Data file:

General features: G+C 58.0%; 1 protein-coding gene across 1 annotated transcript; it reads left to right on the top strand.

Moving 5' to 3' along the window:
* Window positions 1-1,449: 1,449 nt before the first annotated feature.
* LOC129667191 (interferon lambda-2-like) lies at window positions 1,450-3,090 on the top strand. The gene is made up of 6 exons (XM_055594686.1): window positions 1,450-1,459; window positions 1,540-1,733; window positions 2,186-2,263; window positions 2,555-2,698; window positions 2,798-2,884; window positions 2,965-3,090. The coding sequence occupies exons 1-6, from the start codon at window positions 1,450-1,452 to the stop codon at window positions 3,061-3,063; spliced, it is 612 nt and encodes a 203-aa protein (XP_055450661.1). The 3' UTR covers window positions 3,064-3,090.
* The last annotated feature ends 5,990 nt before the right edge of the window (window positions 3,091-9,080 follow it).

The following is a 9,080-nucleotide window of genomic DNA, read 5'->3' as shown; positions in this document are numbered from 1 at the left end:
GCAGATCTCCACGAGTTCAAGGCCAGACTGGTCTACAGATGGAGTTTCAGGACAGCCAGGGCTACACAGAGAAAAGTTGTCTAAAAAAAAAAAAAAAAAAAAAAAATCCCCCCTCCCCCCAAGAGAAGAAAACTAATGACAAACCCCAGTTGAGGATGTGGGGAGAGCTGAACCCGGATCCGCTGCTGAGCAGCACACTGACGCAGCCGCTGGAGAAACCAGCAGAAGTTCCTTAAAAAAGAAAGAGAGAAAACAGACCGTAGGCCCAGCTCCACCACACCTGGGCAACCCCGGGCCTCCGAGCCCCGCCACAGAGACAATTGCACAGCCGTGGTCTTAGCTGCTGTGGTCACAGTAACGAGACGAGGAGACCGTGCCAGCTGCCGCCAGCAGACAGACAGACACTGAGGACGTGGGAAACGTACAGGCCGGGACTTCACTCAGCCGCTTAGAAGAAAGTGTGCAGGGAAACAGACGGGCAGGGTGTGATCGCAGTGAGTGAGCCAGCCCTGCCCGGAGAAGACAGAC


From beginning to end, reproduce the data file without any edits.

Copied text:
General features: G+C 58.0%; 1 protein-coding gene across 1 annotated transcript; it reads left to right on the top strand.

Moving 5' to 3' along the window:
* Window positions 1-1,449: 1,449 nt before the first annotated feature.
* LOC129667191 (interferon lambda-2-like) lies at window positions 1,450-3,090 on the top strand. The gene is made up of 6 exons (XM_055594686.1): window positions 1,450-1,459; window positions 1,540-1,733; window positions 2,186-2,263; window positions 2,555-2,698; window positions 2,798-2,884; window positions 2,965-3,090. The coding sequence occupies exons 1-6, from the start codon at window positions 1,450-1,452 to the stop codon at window positions 3,061-3,063; spliced, it is 612 nt and encodes a 203-aa protein (XP_055450661.1). The 3' UTR covers window positions 3,064-3,090.
* The last annotated feature ends 5,990 nt before the right edge of the window (window positions 3,091-9,080 follow it).

The following is a 9,080-nucleotide window of genomic DNA, read 5'->3' as shown; positions in this document are numbered from 1 at the left end:
GCAGATCTCCACGAGTTCAAGGCCAGACTGGTCTACAGATGGAGTTTCAGGACAGCCAGGGCTACACAGAGAAAAGTTGTCTAAAAAAAAAAAAAAAAAAAAAAAATCCCCCCTCCCCCCAAGAGAAGAAAACTAATGACAAACCCCAGTTGAGGATGTGGGGAGAGCTGAACCCGGATCCGCTGCTGAGCAGCACACTGACGCAGCCGCTGGAGAAACCAGCAGAAGTTCCTTAAAAAAGAAAGAGAGAAAACAGACCGTAGGCCCAGCTCCACCACACCTGGGCAACCCCGGGCCTCCGAGCCCCGCCACAGAGACAATTGCACAGCCGTGGTCTTAGCTGCTGTGGTCACAGTAACGAGACGAGGAGACCGTGCCAGCTGCCGCCAGCAGACAGACAGACACTGAGGACGTGGGAAACGTACAGGCCGGGACTTCACTCAGCCGCTTAGAAGAAAGTGTGCAGGGAAACAGACGGGCAGGGTGTGATCGCAGTGAGTGAGCCAGCCCTGCCCGGAGAAGACAGAC